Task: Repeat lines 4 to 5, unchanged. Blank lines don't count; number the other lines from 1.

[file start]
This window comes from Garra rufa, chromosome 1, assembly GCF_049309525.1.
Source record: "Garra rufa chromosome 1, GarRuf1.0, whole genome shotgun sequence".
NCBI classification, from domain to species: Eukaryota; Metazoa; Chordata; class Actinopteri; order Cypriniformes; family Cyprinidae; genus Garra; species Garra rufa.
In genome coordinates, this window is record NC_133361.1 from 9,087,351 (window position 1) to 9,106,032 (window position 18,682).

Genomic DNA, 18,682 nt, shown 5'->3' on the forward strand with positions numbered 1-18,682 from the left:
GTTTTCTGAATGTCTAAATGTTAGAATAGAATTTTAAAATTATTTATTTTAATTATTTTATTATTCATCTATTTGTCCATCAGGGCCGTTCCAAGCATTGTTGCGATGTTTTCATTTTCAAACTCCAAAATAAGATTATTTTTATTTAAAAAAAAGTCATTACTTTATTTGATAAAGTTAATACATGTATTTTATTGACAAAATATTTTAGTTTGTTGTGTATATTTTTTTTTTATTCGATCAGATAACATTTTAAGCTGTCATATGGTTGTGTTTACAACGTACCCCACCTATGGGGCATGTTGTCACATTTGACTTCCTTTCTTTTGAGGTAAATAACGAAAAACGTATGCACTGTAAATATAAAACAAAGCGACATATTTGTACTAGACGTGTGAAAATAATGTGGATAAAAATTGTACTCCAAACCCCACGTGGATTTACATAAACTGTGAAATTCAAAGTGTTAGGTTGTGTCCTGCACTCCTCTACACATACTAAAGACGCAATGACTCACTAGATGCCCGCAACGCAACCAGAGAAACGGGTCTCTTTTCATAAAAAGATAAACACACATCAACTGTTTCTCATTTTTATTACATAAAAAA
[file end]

In genome coordinates, this window is record NC_133361.1 from 9,087,351 (window position 1) to 9,106,032 (window position 18,682).

Genomic DNA, 18,682 nt, shown 5'->3' on the forward strand with positions numbered 1-18,682 from the left: